Gothic influences

2020-02-19 @Arts

The realization crept up gradually, almost imperceptibly. But there’s no denying it. I’ve become drawn to the Gothic movement.

Perhaps of a greater influence served the anthology of Edgar Allan Poe’s tales, especially those of the darker, broodier undertones. I’m thinking of The Fall in the House of Usher, The Pit and the Pendulum, Premature Burial, The Tell-Tale heart, The Cask of Amontillado. This is the embodiment of the Gothic in some of the finest short-story format.

In the last month alone I’ve paid a visit to three cemeteries. One of these visits took place at night as part of the Santiago nighttime tour of the general cemetery. Chilling … the prospect of another tour; one from whose grasp you long to flee, but to no avail; the pitch darkness that reigns leaves you but to follow the heard.

The latest occasion involved the Cemetério São João Baptista here in Rio de Janeiro. Situated on a gradual incline, one follows a progression of beautiful tree-lined passages (not without the element of the Gothic), towards the mausoleums, past the cremation chambers up the slope, to lastly the spiderweb sprawled crypts in the upper portions - for those daring to enter (how can one resist?). And in character with the Rio architectural layout, surrounding the cemetery spreads the backdrop of a favela.

In general, cemeteries lying in Tropical wetland regions have evoked a stronger impression. But enough of cemeteries.

I’ve become more attentive to the (especially middle-age) church architecture. Churches, historically, have hardly drawn my curiosity. And now I’ve felt as far as a burning desire to occasionally enter. Talk about inopportune … where was that curiosity during my time in Spain?

Perhaps I’ve always felt drawn to the darker aspects without paying conscious tribute to the Gothic influences.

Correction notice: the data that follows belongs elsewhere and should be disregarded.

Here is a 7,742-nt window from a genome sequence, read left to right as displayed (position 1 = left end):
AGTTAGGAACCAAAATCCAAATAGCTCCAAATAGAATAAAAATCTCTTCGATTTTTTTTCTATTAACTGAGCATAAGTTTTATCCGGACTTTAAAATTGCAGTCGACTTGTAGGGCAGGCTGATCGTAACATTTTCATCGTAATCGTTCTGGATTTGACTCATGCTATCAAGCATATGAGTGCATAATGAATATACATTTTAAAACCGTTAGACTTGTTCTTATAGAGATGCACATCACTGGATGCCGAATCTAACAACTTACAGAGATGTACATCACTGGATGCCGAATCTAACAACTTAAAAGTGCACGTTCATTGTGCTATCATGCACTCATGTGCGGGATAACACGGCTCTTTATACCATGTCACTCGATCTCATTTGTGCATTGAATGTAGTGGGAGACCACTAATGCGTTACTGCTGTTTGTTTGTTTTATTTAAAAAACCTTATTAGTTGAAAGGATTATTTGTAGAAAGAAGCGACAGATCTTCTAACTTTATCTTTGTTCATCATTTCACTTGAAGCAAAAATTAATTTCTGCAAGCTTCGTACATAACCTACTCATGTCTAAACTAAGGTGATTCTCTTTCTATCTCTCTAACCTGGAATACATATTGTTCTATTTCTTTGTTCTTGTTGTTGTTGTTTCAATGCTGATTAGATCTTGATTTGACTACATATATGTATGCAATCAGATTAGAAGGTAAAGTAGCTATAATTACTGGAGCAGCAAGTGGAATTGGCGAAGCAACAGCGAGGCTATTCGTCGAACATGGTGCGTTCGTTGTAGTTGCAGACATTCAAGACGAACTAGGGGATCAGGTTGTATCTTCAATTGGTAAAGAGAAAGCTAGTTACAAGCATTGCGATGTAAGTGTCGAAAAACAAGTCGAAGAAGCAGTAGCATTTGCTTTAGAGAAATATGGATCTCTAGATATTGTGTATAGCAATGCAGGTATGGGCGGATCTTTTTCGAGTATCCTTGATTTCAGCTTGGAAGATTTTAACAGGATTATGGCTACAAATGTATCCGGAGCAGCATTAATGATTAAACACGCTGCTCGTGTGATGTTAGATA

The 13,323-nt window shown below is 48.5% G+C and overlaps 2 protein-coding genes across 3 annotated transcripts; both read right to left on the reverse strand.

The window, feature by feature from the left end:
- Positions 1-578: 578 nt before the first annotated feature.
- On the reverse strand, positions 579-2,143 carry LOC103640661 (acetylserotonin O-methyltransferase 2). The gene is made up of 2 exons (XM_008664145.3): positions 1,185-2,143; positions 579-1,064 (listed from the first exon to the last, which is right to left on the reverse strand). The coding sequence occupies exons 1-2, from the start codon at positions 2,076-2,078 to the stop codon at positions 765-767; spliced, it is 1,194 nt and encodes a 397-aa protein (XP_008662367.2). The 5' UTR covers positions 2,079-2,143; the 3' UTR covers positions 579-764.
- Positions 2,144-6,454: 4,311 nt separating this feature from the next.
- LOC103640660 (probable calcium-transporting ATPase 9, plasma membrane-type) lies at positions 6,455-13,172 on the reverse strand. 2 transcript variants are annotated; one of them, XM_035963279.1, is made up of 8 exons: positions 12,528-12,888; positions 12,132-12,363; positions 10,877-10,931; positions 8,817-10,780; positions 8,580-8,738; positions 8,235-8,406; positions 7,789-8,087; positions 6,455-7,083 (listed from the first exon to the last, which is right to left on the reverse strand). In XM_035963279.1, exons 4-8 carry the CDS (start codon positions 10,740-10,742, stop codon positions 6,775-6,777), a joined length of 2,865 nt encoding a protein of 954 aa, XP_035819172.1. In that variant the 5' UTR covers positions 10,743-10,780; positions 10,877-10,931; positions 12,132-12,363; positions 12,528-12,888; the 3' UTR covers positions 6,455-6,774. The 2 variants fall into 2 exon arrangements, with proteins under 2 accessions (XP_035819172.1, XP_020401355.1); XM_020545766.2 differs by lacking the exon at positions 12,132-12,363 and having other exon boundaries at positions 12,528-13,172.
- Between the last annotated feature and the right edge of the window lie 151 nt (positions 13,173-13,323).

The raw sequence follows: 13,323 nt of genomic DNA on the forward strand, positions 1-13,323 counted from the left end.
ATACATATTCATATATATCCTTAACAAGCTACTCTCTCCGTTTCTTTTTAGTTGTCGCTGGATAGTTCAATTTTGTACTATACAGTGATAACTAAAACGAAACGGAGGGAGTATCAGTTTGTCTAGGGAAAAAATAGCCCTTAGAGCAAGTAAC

For a while I’ve entertained Post-Punk and Industrial music as an odd relaxation strategy. Groups such as Nine Inch Nails, Bauhaus, and even (I confess) Rammstein have found their way into my playlists. David Bowie’s 90’s album Outside also falls among the palate. As do Bach’s organ and harpsichord compositions.

In film land, classic film noir blends well with the Gothic. Some fine examples I recall from recent years include Hitchcock’s Jamaica Inn, The 39 steps, and (naturally) Psycho; Billy Wilder’s Sunset Blvd; or Orson Wells’s The Stranger to an extent.

Among the contemporary, my notable favorites have included The Crow, David Lynch’s Elephant Man, and Alex de la Iglesia’s Balada Triste de Trompeta.

While I’ve yet to read most classic Gothic literature (Ann Radcliffe, Horace Walpole, Mary Shelley, Oscar Wilde, Bram Stoker, etc), I have read much of Dostoevsky, and have found the sinister element particularly captivating.

Crime and Punishment, while maybe not intentionally Gothic, does contain the ingredients: psychological degradation, dilapidated and claustrophobic settings, murderous fancy, unreliable narration.

Dostoevsky’s earlier work The Double (Двойник), too explores themes of duality, mental ineptitude, and eerie suspense - themes much inline with what Poe often leveraged in the Gothic writings.

Every Dickens work I’ve experienced, while not explicitly labeled as such, contains plenty of Gothic traces. Same for The Castle, my favorite full-length novel of Kafka.

For years, unclear to the seriousness of my claim, I’ve occasionally professed to take at least an intellectual curiosity in the darker arts: witchcraft, shamanism, voodoo, as practiced among varying cultures, tribes, indigenous groups. So far, the curiosity hasn’t evolved into a more tangible form. But don’t hold this narrator to any expectation.

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